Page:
With skills he acquired on YouTube, Mr Ibrahim Odie has capitalised on the production of interlocking bricks.
It all started from a mere Google search on the most suitable and cost-effective housing construction solution for his family.
After browsing through the internet, the use of interlocking blocks popped up as the ideal way to build a permanent house compared to the masonry stone and burnt bricks.
“I realised that the technology would bring down my construction cost by between 30 to 40 per cent,” said Mr Odie.
Other than the high cost of labour, he established that sand, cement and stones are the major cost drivers in construction.
He later linked up with a Nairobi-based random trainer on Facebook. The trainer shared with him several videos of how to make the interlocking blocks.
After buying the interlocking block machines from the trainer, Mr Odie was offered a one-week free practical demonstration on how to make the building material.
“I used my savings of Sh18,000 to buy a manual machine,” he told Nation.Africa.
Lucky for Mr Odie, his neighbour in Awasi, Kisumu County, soon ordered 3,000 bricks to complete his three-bedroom house.
He then bought quarry dust and cement, the ingredients for making the blocks.
The machine, shaped in size 6 by 9 inch, compresses a mixture of quarry dust, water and cement to produce solid blocks.
“To avoid cracking, the blocks are exposed to direct sunlight, they are cured for at least one week before they can be used,” he said.
Each block has a projection at one end and a depression on the other. The projection fits into the depression for perfect alignment.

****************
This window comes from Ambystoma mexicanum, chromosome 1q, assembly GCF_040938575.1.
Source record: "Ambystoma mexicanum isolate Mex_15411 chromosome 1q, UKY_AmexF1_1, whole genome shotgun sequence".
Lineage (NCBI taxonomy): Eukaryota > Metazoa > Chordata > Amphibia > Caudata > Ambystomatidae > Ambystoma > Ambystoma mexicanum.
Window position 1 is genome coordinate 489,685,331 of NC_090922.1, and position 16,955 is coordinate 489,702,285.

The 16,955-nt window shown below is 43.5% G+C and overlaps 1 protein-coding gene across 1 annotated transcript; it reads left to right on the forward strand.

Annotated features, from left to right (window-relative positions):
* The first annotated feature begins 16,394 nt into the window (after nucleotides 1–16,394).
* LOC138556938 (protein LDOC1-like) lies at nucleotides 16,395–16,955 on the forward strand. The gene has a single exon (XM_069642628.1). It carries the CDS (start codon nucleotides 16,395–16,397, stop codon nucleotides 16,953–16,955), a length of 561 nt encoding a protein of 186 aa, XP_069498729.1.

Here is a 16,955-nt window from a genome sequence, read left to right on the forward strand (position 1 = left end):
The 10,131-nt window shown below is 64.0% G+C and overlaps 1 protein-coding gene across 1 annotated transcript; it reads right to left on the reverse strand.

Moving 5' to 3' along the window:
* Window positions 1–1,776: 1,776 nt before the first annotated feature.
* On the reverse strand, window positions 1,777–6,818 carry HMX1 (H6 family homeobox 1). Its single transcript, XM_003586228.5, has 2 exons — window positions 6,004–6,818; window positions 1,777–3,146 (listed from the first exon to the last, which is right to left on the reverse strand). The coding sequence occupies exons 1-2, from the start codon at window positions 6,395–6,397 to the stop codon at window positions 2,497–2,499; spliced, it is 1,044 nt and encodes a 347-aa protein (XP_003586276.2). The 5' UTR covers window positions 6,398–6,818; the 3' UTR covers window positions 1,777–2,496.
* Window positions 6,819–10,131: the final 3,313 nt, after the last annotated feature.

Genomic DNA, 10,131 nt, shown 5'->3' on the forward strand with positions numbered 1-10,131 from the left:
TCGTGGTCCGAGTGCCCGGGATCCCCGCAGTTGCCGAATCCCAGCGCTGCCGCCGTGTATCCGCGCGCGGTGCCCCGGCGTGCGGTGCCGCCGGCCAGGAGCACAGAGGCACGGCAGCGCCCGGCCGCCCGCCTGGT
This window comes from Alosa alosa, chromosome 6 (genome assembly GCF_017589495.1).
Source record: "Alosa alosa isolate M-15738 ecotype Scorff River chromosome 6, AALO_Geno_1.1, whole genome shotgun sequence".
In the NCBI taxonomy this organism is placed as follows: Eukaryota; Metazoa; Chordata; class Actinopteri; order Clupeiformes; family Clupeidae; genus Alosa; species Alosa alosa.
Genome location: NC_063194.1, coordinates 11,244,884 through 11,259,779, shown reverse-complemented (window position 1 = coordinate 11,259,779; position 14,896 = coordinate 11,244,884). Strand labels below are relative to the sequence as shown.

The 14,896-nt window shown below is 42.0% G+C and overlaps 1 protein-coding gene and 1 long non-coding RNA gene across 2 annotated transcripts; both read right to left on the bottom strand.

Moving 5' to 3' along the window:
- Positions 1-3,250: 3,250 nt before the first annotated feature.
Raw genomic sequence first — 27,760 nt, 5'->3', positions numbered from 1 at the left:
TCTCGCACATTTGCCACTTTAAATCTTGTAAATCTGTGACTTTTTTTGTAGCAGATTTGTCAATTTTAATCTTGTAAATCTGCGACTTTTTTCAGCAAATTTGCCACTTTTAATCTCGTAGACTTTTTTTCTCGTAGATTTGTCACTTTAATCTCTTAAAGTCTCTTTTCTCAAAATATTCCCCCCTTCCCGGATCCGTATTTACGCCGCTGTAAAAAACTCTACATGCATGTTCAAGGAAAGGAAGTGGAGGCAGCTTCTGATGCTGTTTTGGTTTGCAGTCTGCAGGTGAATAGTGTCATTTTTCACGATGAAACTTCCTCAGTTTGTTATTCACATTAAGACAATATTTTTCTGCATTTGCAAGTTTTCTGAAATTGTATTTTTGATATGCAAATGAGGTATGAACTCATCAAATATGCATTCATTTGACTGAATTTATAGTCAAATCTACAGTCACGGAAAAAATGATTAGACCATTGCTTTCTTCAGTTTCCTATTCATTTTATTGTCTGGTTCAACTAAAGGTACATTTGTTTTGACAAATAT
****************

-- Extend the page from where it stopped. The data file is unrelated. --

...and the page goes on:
“No cement is needed to join the interlocking blocks,” he said.
Mr Odie, who works with his wife, has employed two workers. They make between 240 to 300 blocks in a day.
He sells each block for Sh45. To cut down on cost, he says home owners can buy raw materials and have the blocks made on their construction sites.
“Other than saving on production and transportation costs, this reduces cases of breakage of blocks,” he said, adding that a tonne of quarry dust goes for Sh850.
For every five wheelbarrows of quarry dust, Mr Odie uses a bag of cement to produce 30 blocks.
The 40-year-old, who uses social media to market his product, seeks to tap on the housing boom in Kisumu City and the larger Western Kenya.
“Our mobile operation is giving us an edge over our competitors,” he said.
He hopes to acquire a hydraulic machine to enable him to produce 1,000 bricks per day.
Modern building technology addresses both environmental and economic challenges. The production of traditional bricks needs wood fuel thereby causing deforestation.